10. The sunshade system as claimed in claim 9, wherein the spacer is at least one push-pull cable.
11. The sunshade system as claimed in claim 10, wherein the first guide rail has a first cable disposed therein and the second guide rail has a second cable disposed therein, the first and second cables acting as the spacer, wherein the first and second cables are coupled with each other such that ends of the first and second cables associated with the front and rear crossbars can only be shifted jointly and in parallel.
12. The sunshade system as claimed in claim 11, further comprising a coupling gear tat cooperates with the first and second cables.
13. The sunshade system as claimed in claim 12, further comprising a drive motor that engages the coupling gear.
14. The sunshade system as claimed in claim 10, further comprising first and second sliders molded onto the at least one push-pull cable, fitted in at least one of the front crossbar and rear crossbar and received in the first and second guide rails, respectively, for sliding movement therein.
15. The sunshade system as claimed in claim 1, wherein the flexible sunshade is adapted to at least partially cover a windshield of a vehicle.
16. The sunshade system as claimed in claim 15, wherein the first and second guide rails are part of a roof opener system.
17. The sunshade system as claimed in claim 1, further comprising a roller blind that is secured to the rear crossbar.
18. The sunshade system as claimed in claim 17, further comprising a coiling body, wherein the roller blind is wound on the coiling body.
19. The sunshade system as claimed in claim 1, wherein the flexible sunshade is made from a resilient material extending in a longitudinal direction between the front and rear crossbars, the resilient material being resilient at least in a direction transverse to the longitudinal direction.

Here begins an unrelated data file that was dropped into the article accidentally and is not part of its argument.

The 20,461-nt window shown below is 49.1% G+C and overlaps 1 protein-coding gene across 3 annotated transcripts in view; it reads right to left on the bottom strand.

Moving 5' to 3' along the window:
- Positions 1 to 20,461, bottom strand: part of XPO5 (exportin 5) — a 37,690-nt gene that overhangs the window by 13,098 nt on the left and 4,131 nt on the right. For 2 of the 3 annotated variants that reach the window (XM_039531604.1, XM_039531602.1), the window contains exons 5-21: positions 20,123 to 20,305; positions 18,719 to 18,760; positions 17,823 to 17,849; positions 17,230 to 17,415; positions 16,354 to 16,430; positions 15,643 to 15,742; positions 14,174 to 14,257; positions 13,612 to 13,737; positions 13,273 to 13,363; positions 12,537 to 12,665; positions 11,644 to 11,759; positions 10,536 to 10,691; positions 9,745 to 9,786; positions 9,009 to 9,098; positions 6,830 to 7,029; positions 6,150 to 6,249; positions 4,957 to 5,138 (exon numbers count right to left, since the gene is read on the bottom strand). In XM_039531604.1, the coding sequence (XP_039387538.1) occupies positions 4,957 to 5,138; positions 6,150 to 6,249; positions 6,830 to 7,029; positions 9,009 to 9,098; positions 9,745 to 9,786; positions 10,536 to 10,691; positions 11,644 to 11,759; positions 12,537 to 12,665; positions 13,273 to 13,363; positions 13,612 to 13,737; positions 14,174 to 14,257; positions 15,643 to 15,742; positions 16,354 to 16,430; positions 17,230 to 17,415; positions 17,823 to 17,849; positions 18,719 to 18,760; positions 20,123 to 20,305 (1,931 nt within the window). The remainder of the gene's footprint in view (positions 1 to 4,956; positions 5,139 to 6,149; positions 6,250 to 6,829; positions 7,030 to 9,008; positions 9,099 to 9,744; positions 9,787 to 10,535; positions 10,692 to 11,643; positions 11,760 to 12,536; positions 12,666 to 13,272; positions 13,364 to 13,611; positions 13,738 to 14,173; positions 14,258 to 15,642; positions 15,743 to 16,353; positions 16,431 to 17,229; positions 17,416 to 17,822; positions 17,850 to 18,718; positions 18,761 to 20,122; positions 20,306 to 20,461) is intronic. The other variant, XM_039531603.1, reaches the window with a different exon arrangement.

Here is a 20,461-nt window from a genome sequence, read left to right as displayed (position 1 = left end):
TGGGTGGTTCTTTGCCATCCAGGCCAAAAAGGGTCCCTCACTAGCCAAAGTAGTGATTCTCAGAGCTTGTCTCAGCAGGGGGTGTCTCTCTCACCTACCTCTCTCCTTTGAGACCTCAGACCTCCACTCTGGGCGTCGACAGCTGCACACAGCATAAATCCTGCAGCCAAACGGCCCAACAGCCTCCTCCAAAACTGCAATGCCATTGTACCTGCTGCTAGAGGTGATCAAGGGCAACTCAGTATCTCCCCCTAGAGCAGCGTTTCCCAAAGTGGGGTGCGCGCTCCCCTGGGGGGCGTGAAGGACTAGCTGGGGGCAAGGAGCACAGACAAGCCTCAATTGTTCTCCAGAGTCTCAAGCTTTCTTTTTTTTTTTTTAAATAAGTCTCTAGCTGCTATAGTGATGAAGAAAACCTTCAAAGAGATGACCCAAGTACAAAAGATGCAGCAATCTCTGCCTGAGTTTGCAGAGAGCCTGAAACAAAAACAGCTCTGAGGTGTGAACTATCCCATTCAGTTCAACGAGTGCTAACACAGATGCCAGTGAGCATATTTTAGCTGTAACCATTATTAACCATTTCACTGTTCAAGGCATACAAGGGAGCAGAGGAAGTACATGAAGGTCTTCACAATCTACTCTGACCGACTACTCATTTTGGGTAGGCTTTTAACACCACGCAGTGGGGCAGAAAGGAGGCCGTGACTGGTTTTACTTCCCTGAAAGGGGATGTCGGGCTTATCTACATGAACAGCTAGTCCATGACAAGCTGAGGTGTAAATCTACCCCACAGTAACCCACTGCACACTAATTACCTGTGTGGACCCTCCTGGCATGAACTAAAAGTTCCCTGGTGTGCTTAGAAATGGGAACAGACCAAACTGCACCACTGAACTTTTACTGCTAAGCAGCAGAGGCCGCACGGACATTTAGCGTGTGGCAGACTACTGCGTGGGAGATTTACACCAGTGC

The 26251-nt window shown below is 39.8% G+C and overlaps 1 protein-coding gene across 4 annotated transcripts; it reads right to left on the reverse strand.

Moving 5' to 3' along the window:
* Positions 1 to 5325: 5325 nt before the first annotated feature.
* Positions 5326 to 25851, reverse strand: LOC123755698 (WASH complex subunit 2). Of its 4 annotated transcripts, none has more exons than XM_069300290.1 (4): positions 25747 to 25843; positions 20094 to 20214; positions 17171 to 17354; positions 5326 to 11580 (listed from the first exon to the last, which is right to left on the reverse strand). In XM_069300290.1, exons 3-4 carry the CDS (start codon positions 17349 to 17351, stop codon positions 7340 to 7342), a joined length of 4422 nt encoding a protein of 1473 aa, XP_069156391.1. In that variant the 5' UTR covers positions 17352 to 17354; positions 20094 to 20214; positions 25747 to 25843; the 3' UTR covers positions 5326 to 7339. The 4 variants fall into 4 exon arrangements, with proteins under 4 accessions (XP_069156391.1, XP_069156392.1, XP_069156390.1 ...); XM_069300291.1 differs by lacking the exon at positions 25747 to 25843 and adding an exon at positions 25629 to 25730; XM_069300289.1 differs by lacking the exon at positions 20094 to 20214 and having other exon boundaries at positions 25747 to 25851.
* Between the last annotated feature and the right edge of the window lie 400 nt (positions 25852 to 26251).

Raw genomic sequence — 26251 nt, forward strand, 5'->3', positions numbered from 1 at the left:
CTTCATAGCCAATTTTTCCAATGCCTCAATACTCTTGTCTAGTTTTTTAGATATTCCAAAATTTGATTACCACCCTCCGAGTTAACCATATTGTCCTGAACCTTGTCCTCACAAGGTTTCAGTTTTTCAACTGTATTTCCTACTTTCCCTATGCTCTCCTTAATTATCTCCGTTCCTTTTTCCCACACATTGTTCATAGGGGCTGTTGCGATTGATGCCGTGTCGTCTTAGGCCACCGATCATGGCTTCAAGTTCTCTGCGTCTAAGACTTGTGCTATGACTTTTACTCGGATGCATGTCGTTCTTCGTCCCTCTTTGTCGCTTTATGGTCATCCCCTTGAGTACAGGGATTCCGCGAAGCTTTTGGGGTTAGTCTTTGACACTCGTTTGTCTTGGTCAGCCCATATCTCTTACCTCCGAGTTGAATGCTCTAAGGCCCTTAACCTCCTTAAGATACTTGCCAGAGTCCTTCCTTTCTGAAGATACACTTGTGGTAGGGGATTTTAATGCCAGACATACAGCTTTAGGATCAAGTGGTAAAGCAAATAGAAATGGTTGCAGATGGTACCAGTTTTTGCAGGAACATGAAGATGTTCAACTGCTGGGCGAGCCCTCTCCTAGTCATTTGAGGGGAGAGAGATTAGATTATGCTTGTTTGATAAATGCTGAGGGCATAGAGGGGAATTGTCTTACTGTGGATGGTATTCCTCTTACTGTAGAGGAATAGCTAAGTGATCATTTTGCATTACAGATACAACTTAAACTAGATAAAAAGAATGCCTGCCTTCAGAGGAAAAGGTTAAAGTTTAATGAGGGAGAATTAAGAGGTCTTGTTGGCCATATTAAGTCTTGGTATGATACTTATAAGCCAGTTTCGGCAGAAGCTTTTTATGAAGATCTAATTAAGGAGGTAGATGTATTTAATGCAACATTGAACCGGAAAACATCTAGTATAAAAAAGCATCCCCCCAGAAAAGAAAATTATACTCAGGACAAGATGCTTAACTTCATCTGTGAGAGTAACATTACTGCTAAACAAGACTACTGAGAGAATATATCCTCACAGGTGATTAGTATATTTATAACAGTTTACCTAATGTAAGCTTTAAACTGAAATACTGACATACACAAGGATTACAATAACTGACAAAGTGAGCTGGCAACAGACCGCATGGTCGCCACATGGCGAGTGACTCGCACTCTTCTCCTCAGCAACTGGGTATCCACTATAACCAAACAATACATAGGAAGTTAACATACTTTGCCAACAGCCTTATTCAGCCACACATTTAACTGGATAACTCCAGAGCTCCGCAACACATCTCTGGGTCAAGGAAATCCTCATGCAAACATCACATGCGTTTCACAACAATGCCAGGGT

Description
REFERENCE TO RELATED APPLICATIONS

The present invention claims the benefit of German Patent Application No. 10306951.8, filed Feb. 19, 2003, and German Patent Application No. 20308651.1, filed Jun. 3, 2003.

TECHNICAL FIELD

The invention relates to a sunshade system for a motor vehicle, in particular for a windshield.

BACKGROUND OF THE INVENTION

Sunshade systems for sliding roofs are known in the prior art. One type of sunshade system includes a rigid headliner part that is mounted for sliding movement at the inside headliner or at the roof opener system of the vehicle roof. Another type of sunshade system includes a roller blind that is received on a coiling shaft and that may be withdrawn from the shaft.

Currently known sunshade systems are not satisfactory in many applications because the roof shape and roof opening can have different configurations from vehicle to vehicle. Especially in the case of complex roof shapes or openings to be shaded whose rims are not parallel to one another, some deficits may remain when implementing existing sunshade systems. In addition, roller blinds present an additional problem regarding how to accommodate the coiling roll within the space available. Thus, current sunshade systems have definite limitations with respect to their applicability in a variety of applications.

It is therefore the object of the invention to provide a sunshade system that is suitable for variable employment in a multitude of applications.

SUMMARY OF THE INVENTION